Like most people I sleepwalk through parts of my waking life, not consciously noticing much of the world around me. Driving in to work is a perfect example. I do it automatically, my car seems to know the way itself, meanwhile I am lost in my inner thoughts and only upon arriving do I realize I have made the journey without really seeing much of it.
All of this changes however as soon as I approach the ER to start my shift. All of my senses engage. Thousands of data points begin to register and coalesce into impressions, diagnoses, plans and decisions. I am in the zone. In a previous column I described this as gestalt, the ability to absorb many disparate inputs to form a clinical impression. This is very helpful toward effectively doing my job, but the associated hypervigilance has a cost.
Today there are six police cars in front of the ER and three ambulances in the bay. Small knots of people are huddled together outside, smoking. I recognize the anxious energy in the body language, the hunched shoulders and the sharp glances. Gestalt—something has happened.
As I enter I pass the pediatric waiting room. A woman is seated in a child-sized chair. Her head is bowed and she is weeping. Two women kneel in front of her, touching her shoulders, comforting her. Gestalt—something has happened to a child.
I walk through the double doors and into the ER. Dozens of staff are milling about aimlessly. I catch the eye of a senior resident, but he doesn’t acknowledge me. He looks bewildered, unable to think of what to do next. This is very unusual for him. Most of the staff appear lost in the same fog. Gestalt—something terrible and irreversible has happened to a child.
I find the attending physician I am relieving. Her face is crestfallen and her eyes are moist. I have known her for years and I have never seen her like this before. She shakes her head when I ask her what is going on. But I know what has happened. A child has died in the ER. Not a chronically ill child; that carries its own sadness but doesn’t strike down the entire staff. A healthy child who had been playing happily earlier that morning has died.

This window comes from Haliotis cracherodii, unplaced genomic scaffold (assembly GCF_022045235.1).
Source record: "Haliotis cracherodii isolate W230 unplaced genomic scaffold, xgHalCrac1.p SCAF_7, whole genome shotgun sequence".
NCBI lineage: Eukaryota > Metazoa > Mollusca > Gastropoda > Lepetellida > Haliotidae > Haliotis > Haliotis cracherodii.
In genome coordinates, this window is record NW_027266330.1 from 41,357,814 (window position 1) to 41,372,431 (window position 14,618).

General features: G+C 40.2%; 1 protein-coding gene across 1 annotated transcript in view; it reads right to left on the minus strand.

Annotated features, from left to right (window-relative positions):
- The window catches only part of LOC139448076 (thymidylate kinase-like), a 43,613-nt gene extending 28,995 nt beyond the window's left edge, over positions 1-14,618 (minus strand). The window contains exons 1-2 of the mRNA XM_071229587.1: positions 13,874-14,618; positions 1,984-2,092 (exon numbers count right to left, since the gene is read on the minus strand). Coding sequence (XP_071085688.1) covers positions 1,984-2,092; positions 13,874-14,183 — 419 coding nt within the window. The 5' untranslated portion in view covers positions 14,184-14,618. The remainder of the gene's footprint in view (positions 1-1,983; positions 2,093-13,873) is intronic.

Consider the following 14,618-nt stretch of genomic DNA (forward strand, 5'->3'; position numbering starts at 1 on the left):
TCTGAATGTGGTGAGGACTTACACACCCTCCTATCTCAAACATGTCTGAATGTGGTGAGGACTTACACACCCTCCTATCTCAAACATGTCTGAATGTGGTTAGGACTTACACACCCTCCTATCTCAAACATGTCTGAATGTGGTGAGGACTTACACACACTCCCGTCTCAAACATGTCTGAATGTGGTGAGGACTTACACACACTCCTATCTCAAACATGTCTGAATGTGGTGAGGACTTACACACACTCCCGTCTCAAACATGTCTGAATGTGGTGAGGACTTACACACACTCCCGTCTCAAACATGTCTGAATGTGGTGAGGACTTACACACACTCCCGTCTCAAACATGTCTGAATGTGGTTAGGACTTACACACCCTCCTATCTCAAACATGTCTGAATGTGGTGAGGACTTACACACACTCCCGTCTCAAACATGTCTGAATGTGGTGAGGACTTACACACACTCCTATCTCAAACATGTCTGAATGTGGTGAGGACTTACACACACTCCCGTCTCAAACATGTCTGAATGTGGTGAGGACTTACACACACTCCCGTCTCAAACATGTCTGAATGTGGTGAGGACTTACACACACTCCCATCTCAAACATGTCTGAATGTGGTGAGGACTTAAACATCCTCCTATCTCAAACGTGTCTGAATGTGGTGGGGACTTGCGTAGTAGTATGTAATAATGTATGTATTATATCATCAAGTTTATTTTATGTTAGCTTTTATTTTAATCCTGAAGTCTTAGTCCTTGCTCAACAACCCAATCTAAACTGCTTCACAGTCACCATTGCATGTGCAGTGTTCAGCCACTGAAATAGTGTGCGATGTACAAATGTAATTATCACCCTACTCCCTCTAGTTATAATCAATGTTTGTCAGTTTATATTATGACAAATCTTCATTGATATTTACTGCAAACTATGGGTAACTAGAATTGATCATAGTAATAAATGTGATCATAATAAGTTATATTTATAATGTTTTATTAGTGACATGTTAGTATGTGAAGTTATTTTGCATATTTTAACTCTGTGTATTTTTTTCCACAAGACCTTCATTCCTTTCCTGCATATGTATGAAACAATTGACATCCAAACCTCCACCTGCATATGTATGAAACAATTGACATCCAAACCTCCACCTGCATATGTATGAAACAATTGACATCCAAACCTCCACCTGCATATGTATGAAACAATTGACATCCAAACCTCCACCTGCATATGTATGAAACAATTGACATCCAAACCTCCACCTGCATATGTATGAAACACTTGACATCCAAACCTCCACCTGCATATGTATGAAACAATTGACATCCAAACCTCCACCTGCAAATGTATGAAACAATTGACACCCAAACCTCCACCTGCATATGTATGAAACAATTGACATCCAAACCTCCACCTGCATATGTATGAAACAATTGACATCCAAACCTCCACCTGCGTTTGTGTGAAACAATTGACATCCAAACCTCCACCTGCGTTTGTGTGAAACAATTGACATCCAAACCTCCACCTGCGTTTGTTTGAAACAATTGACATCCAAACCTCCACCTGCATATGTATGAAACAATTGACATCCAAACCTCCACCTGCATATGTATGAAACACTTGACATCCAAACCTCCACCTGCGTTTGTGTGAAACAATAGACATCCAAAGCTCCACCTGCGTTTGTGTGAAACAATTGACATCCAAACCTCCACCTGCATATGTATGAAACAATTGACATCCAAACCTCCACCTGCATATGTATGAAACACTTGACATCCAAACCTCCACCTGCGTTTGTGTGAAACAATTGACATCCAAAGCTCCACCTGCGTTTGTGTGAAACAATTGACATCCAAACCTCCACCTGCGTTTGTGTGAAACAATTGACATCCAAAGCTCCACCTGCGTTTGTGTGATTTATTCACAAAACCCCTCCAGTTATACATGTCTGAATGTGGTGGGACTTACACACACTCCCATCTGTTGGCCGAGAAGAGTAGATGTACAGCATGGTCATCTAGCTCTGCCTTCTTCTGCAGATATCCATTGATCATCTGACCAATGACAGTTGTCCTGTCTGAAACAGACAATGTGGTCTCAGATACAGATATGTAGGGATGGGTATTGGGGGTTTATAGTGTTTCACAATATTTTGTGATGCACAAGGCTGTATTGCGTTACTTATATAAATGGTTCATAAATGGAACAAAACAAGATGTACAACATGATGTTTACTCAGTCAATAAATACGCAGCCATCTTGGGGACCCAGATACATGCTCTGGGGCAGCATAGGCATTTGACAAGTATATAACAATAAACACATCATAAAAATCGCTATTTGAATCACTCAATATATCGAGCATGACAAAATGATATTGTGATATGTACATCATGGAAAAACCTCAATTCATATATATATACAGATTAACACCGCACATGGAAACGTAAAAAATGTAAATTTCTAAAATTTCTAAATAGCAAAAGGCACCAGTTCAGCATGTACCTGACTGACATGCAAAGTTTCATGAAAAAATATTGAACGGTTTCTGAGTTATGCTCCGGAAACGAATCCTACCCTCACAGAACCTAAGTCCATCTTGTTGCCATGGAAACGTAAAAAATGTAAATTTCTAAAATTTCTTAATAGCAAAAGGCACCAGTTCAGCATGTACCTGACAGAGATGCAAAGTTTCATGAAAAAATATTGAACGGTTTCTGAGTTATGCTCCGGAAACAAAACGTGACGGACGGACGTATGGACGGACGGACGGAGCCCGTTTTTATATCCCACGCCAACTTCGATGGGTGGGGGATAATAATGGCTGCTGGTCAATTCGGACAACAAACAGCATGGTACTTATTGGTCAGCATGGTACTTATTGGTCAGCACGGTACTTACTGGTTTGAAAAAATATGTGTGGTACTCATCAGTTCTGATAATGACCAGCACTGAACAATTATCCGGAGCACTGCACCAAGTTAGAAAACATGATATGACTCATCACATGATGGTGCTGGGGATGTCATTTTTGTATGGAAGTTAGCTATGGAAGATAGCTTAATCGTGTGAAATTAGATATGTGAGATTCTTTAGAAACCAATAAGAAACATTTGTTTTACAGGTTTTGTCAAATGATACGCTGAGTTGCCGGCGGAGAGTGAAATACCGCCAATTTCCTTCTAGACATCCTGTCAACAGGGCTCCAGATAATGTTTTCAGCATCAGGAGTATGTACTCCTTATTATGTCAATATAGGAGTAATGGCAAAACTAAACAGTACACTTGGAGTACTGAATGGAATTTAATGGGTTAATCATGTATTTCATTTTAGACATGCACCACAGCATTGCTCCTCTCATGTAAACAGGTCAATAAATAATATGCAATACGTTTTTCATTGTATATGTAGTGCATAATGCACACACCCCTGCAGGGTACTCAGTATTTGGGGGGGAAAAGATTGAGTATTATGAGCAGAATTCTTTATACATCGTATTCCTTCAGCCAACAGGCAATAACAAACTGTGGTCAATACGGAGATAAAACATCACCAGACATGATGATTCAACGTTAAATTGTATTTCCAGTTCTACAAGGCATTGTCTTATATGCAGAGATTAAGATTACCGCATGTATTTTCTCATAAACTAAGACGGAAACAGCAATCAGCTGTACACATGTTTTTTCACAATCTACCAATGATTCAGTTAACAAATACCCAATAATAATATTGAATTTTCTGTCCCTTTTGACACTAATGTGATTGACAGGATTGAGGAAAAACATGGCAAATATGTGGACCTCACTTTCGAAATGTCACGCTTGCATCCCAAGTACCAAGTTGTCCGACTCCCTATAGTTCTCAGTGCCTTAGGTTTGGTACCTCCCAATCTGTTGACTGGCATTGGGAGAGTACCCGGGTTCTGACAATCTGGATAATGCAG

I take over a dismal and dysfunctional ER. The necessary work is getting done but there is no joy in it. People are going through the motions, muscle memory overcoming inertia to allow us to continue moving forward.
I sit and chat for a while with my colleague who cared for this child. I counsel her to take time to process this grief and anger. Her reply to me is typical. She plans to compartmentalize this event and move on. It is what we all do. But it has a cost.
I am twenty years further into this work than my colleague and I try to warn her that these tragedies are cumulative, they don’t go away and they add up. We used to say that every physician has a graveyard in their head. In that graveyard are the names and faces of every one of the fatal mistakes that physician has made. In that graveyard are also all of the tragedies that physician has borne witness to.
I don’t know what the limit to my own graveyard is, how many more tragedies I can witness but I know some of my colleagues have reached their limit and have developed Post Traumatic Stress Disorder (PTSD) as a result. This is the cost of that hypervigilance that is required to function well in the ER.
PTSD symptoms include sleep disturbance, nightmares, depression, hyper-alertness, withdrawal, generalized irritability, frequent changes in mood, guilt, avoidance of activities promoting recall of the traumatizing event, and increased muscle tension. In fact as my colleague got up to go home she winced in pain.
“My back has spasmed,” she told me. I gave her a knowing look.
“It was hurting before this case,” she countered.
Studies of emergency physicians have clearly shown that the more a population is exposed to traumatic experiences at work, the more prevalent the symptoms of PTSD become. Symptoms increase with the total number of ‘fatal incidents’ witnessed, total number and severity of exposure to traumatic events, and years of on-the-job experience. Overall the incidence of PTSD is 15-17 percent in Emergency physicians as opposed to about 6 percent in the general population. This is the cost of the work we do.
There are a few protective factors to decrease the rate of PTSD. Strong support networks at home and at work are the strongest predictors of resilience in the face of potential or eventual PTSD. Reflective writing (like this column) has been shown to help. And increasingly psychologists are studying the flip side of PTSD, post-traumatic growth. Some resilient individuals find life-affirming wisdom after surviving horrific traumas.
So I will give you some life affirming wisdom gleaned from watching what most ER docs reflexively do after these kinds of days at work. Go home and hug your kids. Every day.